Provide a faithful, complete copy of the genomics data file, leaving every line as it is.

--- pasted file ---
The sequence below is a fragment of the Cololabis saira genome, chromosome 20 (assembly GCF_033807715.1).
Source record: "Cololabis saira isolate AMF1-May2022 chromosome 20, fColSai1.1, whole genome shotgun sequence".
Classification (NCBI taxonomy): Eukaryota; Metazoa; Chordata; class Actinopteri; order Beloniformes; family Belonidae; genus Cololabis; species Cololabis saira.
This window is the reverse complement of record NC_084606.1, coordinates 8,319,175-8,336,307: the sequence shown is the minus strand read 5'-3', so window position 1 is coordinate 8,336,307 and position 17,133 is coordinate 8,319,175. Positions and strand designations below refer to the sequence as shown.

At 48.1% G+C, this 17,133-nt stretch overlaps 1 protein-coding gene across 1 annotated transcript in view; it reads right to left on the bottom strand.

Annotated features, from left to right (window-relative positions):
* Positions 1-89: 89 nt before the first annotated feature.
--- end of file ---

The sequence below is a fragment of the Cololabis saira genome, chromosome 20 (assembly GCF_033807715.1).
Source record: "Cololabis saira isolate AMF1-May2022 chromosome 20, fColSai1.1, whole genome shotgun sequence".
Classification (NCBI taxonomy): Eukaryota; Metazoa; Chordata; class Actinopteri; order Beloniformes; family Belonidae; genus Cololabis; species Cololabis saira.
This window is the reverse complement of record NC_084606.1, coordinates 8,319,175-8,336,307: the sequence shown is the minus strand read 5'-3', so window position 1 is coordinate 8,336,307 and position 17,133 is coordinate 8,319,175. Positions and strand designations below refer to the sequence as shown.

At 48.1% G+C, this 17,133-nt stretch overlaps 1 protein-coding gene across 1 annotated transcript in view; it reads right to left on the bottom strand.

Annotated features, from left to right (window-relative positions):
* Positions 1-89: 89 nt before the first annotated feature.